Picture this: a freight train derails west of the Connaught Drive overpass, just outside the town boundary. That train is carrying anhydrous ammonia – a toxic gas often used in fertilizer.
The derailment has overturned the cars and gas is now leaking out into the park, toward Caribou Creek.
Depending on the level of exposure, anhydrous ammonia can affect the body in various ways. A small level of exposure can cause irritation of the nose and throat. A high level of exposure can cause skin to blister and burn within seconds. An even higher level can cause suffocation within minutes.
Imagine the anhydrous ammonia is on its way into town right this instant.
What do you think Jasper’s emergency responders would be doing to ensure your safety and the safety of the environment?
That’s something I found out first hand during a tabletop emergency scenario last Friday.
You see, every year the municipality, Parks Canada, ATCO, CN Rail, the Alberta Emergency Management Agency, the RCMP and all other relevant organizations gather together to simulate an emergency.
The simulation is a practice run, so everyone knows what to do when a real emergency hits.
In every scenario, whether it’s a wildfire or a gas leak, the first step is to set up the emergency operation centre (EOC) in the Emergency Services Building.
Directing the show is Peter Waterworth, the town manager.
When he arrives at the centre, his first task is to contact the people he needs to manage the emergency.
Those people will become the section chiefs in charge of operations, planning, logistics, finance and administration, risk management and public information.
Once they arrive on site, the section chiefs are briefed on the situation and are then sent off to set up their station and call in reinforcements.
Their attention then turns to the task at hand: protecting life and the environment.
The room is buzzing with phone calls, people hustling from station to station and frequent meetings with all of the section chiefs.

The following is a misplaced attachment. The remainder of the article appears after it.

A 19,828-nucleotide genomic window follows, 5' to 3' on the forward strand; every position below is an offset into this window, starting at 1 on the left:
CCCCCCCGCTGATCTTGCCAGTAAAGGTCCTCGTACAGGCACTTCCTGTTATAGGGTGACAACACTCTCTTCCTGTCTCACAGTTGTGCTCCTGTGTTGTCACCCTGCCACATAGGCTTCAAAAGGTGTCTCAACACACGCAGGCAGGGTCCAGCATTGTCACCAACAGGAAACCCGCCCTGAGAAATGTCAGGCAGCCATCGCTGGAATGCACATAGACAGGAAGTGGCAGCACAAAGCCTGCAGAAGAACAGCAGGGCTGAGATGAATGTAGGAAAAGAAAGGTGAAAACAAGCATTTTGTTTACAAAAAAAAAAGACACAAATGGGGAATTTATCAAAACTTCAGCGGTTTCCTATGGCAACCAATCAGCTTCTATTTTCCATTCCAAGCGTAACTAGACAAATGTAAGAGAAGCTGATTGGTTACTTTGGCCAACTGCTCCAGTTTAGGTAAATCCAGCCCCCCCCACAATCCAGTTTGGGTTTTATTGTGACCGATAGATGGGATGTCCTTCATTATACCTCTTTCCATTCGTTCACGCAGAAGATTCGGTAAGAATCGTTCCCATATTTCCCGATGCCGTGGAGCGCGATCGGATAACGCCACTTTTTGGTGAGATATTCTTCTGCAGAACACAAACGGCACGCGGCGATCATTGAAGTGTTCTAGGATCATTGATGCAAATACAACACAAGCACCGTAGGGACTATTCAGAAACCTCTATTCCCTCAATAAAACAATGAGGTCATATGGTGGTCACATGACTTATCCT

It’s Waterworth’s job to keep everyone in check, to keep on top of all the incoming information and to stay one step ahead of the emergency by asking the right questions and giving the right directions.
Being in that room, watching everyone diligently working, I was amazed by how real the situation felt. Aside from a few wise cracks, laughs and cookie breaks, everyone treated the training exercise as if it was the real deal.
There were maps drawn up showing how fast the gas would spread, including how that spread differs at night. A state of local emergency document was filled out and signed by the mayor.
There were fake press releases, emergency alerts and web alerts written.
There were plans in place to evacuate the town. There were plans to move the EOC to Marmot Basin, since the gas would spread well beyond the Emergency Services Building after nightfall.
There were plans for food and water to be sent to the responders on the ground. There were plans for beds to be sent to Hinton where Jasperites and tourists would end up following the evacuation. There were plans for buses and who to pick up first.
The 30 people in the EOC had thought of what seemed like everything and even when their plans changed because of the increasing spread of the anhydrous ammonia, they were ready for it.
Being in that room, watching everyone come together as a team, I felt sure that Jasper would be well protected and well served in the case of a major emergency.
It was nothing short of reassuring to know that this type of exercise is undertaken every year and every year the process is further perfected.
In the same breath, seeing these first responders in action reminded me how important it is for residents to be prepared in the case of an emergency.
It is our responsibility to take care of ourselves for the first 72 hours. Two months ago, this was news to me, but now I take it very seriously.
Seeing how busy the EOC was showed me that there is a job to be done in an emergency and part of that job lies with residents.
By having our radios, flashlights, non-perishable food, toiletries, clothes, blankets and water tucked away, we’re doing our small part to ensure the safety of the whole community.
DISCLAIMER: The Last Word is an opinion column, it is meant to provoke thought and debate. As such, any opinions written here are the writer’s own.